who will provide them with their victim.

Meanwhile, in a town nearby, is the idealistic Hermann Warm (Riz Ahmed) a brilliant scientist who is flat broke. He has an invention that could make him a millionaire. It’s a chemical he claims will make panning for gold easy as pie. On his travels he meets an upper-class adventurer named John Morris (Jake Gyllenhall). Warm likes Morris’s polite relaxed manner and sees him as a genuinely nice guy. As they travel he share his secret, though not the details, with him. What he doesn’t know is Morris – like the Sisters Brothers – works for the evil Commodore, and that he plans to hand over his erstwhile friend to those killers. But things aren’t necessarily what they seem. The hunters become the hunted with posses tracking the Sisters brothers for their past crimes. The four find themselves on the same side, at least temporarily, but who can be trusted?

The Sisters Brothers is French director Audiard’s first English language film, and he totally pulls it off. This is an excellent western that captures the frantic expansion of the gold rush towns in the old west with entire settler towns appearing, on-screen. We watch characters discover new technology like toothbrushes and hot-water plumbing. It captures the utopian politics of the time (though completely ignoring the plight of indigenous people). Reilly and Phoenix make great shootists, but it’s Riz Ahmed who really steals the show. The Sisters Brothers (based on Canadian writer Patrick deWitt’s novel), is a wonderful, new take on the classic western.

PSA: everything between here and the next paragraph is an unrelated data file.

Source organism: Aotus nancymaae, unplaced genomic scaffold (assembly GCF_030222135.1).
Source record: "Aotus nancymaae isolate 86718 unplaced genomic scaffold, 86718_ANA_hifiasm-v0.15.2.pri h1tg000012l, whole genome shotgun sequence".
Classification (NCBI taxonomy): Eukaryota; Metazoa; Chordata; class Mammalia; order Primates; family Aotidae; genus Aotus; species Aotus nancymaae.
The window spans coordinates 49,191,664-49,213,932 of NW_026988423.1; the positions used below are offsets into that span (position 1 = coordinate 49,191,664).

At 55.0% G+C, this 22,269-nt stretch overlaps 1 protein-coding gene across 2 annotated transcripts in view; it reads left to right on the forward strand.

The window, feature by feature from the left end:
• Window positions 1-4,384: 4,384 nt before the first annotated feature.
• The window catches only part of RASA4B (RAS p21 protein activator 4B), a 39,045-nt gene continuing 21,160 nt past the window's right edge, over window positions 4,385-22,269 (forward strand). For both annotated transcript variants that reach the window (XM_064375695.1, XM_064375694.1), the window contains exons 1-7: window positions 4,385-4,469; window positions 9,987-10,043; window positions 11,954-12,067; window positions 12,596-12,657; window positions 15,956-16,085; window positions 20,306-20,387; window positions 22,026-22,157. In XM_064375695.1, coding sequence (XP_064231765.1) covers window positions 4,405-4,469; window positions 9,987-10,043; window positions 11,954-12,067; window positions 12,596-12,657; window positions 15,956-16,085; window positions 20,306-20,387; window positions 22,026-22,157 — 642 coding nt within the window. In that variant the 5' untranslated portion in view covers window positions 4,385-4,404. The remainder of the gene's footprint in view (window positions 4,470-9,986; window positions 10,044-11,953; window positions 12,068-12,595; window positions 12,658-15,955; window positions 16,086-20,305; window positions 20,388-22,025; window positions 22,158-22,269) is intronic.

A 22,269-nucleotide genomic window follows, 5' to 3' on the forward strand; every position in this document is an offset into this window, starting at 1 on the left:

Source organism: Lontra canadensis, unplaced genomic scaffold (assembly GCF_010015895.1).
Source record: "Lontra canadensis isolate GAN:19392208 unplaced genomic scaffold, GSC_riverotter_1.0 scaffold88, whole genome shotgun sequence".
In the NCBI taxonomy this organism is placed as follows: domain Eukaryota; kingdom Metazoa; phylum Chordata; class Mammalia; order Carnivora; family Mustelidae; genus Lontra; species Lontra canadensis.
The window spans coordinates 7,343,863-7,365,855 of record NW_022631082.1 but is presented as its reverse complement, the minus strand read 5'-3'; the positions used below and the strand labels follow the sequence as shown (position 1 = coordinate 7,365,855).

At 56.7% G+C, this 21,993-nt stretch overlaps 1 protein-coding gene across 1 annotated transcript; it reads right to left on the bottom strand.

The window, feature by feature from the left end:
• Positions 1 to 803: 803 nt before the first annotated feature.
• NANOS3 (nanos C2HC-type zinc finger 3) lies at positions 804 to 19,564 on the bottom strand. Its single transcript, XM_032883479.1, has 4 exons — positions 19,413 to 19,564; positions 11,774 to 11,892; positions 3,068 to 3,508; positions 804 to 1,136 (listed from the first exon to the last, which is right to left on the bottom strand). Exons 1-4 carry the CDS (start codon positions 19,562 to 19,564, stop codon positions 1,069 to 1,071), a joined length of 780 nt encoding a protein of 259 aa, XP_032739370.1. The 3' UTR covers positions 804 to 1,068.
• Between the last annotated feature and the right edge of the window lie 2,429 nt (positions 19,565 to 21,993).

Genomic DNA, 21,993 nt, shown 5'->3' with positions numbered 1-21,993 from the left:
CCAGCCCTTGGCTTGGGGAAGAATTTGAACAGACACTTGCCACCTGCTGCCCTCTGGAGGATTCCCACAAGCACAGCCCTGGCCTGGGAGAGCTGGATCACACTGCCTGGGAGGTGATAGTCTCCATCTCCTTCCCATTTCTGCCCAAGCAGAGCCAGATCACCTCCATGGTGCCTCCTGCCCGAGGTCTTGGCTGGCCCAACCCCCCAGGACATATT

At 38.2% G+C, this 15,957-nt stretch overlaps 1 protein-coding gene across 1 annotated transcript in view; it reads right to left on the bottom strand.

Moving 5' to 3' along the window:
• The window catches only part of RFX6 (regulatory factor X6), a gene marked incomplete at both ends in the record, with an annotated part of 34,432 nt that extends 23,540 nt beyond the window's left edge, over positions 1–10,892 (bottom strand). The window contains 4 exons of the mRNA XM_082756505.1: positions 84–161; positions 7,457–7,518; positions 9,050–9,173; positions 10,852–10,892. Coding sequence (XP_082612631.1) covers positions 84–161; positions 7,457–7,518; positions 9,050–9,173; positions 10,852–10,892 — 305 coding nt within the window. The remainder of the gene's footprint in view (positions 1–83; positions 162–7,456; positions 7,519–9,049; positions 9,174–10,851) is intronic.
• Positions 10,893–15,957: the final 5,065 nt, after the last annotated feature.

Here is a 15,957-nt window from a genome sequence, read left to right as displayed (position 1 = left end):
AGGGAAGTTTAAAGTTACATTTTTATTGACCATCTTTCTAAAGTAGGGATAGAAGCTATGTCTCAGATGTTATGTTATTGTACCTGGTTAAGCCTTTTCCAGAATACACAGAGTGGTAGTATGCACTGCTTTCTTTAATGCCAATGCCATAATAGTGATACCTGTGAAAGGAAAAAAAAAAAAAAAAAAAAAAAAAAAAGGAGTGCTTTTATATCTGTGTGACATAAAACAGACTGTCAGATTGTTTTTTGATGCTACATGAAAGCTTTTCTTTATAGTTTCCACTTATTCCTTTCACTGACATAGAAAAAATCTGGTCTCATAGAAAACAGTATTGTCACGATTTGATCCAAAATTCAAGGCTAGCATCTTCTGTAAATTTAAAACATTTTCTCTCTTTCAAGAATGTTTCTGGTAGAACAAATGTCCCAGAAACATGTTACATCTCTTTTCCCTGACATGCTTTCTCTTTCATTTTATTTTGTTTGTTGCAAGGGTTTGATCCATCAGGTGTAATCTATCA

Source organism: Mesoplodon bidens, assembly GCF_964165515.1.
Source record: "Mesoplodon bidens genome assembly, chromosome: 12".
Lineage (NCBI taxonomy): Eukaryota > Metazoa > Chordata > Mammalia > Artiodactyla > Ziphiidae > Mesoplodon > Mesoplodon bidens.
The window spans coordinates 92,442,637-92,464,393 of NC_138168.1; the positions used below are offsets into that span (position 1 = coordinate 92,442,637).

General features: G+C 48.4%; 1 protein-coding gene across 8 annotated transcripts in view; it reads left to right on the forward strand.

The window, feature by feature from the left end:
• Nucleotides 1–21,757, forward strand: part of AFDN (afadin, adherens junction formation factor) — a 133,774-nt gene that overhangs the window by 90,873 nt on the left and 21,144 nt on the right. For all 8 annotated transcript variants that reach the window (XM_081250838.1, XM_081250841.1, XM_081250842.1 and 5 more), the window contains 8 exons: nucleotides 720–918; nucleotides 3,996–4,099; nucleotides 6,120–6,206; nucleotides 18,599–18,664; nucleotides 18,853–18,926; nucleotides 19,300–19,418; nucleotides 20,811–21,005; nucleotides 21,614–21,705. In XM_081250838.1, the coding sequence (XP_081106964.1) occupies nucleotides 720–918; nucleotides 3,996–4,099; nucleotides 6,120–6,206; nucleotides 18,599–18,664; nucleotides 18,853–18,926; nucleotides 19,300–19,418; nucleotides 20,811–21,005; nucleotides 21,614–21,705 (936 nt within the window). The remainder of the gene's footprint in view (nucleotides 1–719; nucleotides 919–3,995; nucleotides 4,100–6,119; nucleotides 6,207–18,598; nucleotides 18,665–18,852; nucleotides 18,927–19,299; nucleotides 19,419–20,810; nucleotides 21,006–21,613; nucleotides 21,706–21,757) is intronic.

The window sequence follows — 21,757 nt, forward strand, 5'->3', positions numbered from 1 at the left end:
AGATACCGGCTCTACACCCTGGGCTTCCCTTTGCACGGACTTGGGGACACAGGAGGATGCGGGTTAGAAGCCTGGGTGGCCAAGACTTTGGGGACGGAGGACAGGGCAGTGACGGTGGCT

The Old Man & the Gun, Let the Corpses Tan and The Sisters Brothers — all great movies, though for different reasons — all open today in Toronto; check your local listings.

This is Daniel Garber at the Movies, each Friday morning, on CIUT 89.5 FM and on my website, culturalmining.com.

War and Peace. Movies reviewed: À la vie, Dheepan

Posted in 1960s, Acting, Cultural Mining, Drama, France, Movies, Thriller, War, WWII by CulturalMining.com on May 20, 2016


Hi, this is Daniel Garber at the Movies for culturalmining.com and CIUT 89.5 FM.

The War and Peace Report is Democracy Now’s morning news show – it’s on the radio right after this one. Be sure to stay tuned because todayScreen Shot 2016-05-20 at 2.01.43 PM